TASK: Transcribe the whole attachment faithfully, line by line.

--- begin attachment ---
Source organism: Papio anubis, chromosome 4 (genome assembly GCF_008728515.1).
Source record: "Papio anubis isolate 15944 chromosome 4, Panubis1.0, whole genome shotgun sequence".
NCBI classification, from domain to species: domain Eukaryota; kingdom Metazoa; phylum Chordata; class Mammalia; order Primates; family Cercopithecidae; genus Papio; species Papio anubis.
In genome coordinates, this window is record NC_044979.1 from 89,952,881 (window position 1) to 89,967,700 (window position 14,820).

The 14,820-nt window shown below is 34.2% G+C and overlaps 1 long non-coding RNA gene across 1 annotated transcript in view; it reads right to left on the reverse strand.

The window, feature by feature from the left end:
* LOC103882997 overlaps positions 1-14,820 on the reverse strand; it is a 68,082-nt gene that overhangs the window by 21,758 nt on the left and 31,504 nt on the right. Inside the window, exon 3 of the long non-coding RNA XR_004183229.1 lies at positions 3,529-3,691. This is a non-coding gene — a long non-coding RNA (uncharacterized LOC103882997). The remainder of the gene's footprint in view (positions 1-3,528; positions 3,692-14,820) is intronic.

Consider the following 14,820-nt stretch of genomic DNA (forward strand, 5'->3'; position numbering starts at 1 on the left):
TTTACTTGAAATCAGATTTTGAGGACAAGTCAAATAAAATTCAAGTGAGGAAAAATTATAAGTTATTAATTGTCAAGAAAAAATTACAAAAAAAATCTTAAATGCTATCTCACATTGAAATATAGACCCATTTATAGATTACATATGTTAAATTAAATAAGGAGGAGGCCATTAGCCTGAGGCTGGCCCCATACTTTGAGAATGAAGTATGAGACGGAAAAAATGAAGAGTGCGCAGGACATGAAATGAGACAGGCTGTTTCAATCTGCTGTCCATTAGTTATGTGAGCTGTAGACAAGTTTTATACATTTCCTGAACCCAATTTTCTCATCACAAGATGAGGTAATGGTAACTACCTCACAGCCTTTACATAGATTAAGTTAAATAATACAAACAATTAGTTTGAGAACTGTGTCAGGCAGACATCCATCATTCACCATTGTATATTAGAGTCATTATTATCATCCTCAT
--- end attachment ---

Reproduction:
Source organism: Papio anubis, chromosome 4 (genome assembly GCF_008728515.1).
Source record: "Papio anubis isolate 15944 chromosome 4, Panubis1.0, whole genome shotgun sequence".
NCBI classification, from domain to species: domain Eukaryota; kingdom Metazoa; phylum Chordata; class Mammalia; order Primates; family Cercopithecidae; genus Papio; species Papio anubis.
In genome coordinates, this window is record NC_044979.1 from 89,952,881 (window position 1) to 89,967,700 (window position 14,820).

The 14,820-nt window shown below is 34.2% G+C and overlaps 1 long non-coding RNA gene across 1 annotated transcript in view; it reads right to left on the reverse strand.

The window, feature by feature from the left end:
* LOC103882997 overlaps positions 1-14,820 on the reverse strand; it is a 68,082-nt gene that overhangs the window by 21,758 nt on the left and 31,504 nt on the right. Inside the window, exon 3 of the long non-coding RNA XR_004183229.1 lies at positions 3,529-3,691. This is a non-coding gene — a long non-coding RNA (uncharacterized LOC103882997). The remainder of the gene's footprint in view (positions 1-3,528; positions 3,692-14,820) is intronic.

Consider the following 14,820-nt stretch of genomic DNA (forward strand, 5'->3'; position numbering starts at 1 on the left):
TTTACTTGAAATCAGATTTTGAGGACAAGTCAAATAAAATTCAAGTGAGGAAAAATTATAAGTTATTAATTGTCAAGAAAAAATTACAAAAAAAATCTTAAATGCTATCTCACATTGAAATATAGACCCATTTATAGATTACATATGTTAAATTAAATAAGGAGGAGGCCATTAGCCTGAGGCTGGCCCCATACTTTGAGAATGAAGTATGAGACGGAAAAAATGAAGAGTGCGCAGGACATGAAATGAGACAGGCTGTTTCAATCTGCTGTCCATTAGTTATGTGAGCTGTAGACAAGTTTTATACATTTCCTGAACCCAATTTTCTCATCACAAGATGAGGTAATGGTAACTACCTCACAGCCTTTACATAGATTAAGTTAAATAATACAAACAATTAGTTTGAGAACTGTGTCAGGCAGACATCCATCATTCACCATTGTATATTAGAGTCATTATTATCATCCTCAT